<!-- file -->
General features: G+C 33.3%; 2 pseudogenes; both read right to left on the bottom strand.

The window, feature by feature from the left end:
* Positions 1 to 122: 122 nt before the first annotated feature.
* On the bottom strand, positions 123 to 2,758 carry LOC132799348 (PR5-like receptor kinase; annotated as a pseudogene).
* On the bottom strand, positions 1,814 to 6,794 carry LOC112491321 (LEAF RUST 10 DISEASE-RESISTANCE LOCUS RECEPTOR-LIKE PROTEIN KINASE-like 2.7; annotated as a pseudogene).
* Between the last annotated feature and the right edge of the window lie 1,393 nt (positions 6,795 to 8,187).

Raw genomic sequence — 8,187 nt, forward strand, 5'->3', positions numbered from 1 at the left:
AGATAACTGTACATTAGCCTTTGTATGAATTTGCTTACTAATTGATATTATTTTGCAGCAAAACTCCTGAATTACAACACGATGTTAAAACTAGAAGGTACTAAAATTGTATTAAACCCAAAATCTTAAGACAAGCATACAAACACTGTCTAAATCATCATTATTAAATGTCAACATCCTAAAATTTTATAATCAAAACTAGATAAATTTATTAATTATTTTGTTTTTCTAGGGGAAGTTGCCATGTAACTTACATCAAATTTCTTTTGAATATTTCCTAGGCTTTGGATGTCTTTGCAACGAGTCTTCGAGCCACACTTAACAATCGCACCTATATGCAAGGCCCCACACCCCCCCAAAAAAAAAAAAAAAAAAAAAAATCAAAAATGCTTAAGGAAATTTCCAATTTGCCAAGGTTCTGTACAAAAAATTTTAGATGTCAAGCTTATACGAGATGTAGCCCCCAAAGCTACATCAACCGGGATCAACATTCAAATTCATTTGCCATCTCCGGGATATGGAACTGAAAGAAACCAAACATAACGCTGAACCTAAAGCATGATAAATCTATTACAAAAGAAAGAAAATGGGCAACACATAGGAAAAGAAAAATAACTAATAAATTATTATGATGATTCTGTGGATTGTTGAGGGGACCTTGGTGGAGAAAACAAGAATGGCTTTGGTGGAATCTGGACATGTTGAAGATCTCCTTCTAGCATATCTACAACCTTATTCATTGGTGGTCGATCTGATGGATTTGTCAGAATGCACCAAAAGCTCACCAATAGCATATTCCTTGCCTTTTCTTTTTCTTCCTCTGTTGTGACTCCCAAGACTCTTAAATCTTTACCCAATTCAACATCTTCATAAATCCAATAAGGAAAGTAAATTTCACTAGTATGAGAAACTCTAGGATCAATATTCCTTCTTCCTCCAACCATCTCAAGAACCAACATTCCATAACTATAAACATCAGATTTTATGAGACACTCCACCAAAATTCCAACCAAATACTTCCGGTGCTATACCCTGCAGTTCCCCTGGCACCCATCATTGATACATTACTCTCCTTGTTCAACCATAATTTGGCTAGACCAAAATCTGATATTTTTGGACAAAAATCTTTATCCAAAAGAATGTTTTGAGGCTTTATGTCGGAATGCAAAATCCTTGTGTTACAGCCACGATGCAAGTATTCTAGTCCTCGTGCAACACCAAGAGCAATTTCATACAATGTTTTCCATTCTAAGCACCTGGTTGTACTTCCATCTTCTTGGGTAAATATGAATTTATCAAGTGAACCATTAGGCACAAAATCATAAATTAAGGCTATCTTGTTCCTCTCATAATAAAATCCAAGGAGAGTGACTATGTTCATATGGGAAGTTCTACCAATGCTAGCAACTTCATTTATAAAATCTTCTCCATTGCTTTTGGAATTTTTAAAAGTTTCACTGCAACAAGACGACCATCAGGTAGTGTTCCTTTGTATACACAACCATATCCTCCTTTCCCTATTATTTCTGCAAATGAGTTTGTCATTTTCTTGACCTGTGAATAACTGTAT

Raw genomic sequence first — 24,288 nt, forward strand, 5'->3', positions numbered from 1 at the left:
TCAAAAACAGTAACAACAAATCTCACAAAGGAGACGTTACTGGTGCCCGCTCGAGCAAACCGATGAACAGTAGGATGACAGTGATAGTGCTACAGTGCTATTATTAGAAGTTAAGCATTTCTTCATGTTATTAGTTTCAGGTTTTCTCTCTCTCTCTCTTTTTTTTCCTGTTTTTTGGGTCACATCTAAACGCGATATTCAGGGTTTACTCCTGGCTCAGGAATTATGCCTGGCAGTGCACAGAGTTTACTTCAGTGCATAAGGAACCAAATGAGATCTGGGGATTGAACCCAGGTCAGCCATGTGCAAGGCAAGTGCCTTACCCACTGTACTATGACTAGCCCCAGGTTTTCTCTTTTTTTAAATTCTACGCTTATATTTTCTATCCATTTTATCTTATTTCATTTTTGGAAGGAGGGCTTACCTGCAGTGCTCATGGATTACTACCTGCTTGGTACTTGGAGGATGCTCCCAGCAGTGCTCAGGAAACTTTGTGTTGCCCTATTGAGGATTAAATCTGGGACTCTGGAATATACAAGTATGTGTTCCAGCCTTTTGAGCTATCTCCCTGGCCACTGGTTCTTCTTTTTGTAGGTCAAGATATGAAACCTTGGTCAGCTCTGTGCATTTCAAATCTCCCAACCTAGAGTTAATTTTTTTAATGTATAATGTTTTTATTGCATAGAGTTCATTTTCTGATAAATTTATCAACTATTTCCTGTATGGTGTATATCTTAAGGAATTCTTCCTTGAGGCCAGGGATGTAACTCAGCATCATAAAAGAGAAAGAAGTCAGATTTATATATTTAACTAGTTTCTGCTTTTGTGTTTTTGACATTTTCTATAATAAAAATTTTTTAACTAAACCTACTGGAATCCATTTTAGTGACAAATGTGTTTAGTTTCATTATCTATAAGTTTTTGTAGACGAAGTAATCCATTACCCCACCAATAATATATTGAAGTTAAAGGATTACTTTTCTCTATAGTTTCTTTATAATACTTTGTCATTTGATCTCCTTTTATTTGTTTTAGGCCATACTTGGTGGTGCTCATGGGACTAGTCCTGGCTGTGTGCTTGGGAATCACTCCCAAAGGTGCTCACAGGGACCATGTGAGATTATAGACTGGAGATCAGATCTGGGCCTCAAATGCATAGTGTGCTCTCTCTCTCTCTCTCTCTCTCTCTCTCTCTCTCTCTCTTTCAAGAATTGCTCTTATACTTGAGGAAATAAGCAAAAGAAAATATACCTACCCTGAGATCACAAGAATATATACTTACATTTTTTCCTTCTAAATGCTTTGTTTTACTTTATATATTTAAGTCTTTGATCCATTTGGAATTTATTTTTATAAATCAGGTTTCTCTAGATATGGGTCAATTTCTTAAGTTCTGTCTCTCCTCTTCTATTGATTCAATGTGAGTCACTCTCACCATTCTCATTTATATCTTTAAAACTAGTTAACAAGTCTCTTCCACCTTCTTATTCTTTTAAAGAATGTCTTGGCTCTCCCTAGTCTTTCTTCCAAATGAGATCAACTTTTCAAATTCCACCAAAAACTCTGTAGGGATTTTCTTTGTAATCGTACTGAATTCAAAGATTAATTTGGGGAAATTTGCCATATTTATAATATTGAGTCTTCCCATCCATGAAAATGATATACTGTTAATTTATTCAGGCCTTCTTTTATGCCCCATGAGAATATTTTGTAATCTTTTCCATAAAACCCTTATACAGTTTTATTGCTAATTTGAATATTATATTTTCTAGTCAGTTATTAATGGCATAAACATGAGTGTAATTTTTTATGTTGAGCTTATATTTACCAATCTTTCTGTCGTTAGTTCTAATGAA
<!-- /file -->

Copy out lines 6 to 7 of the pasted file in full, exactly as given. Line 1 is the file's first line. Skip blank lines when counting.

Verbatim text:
* Between the last annotated feature and the right edge of the window lie 1,393 nt (positions 6,795 to 8,187).

Raw genomic sequence — 8,187 nt, forward strand, 5'->3', positions numbered from 1 at the left: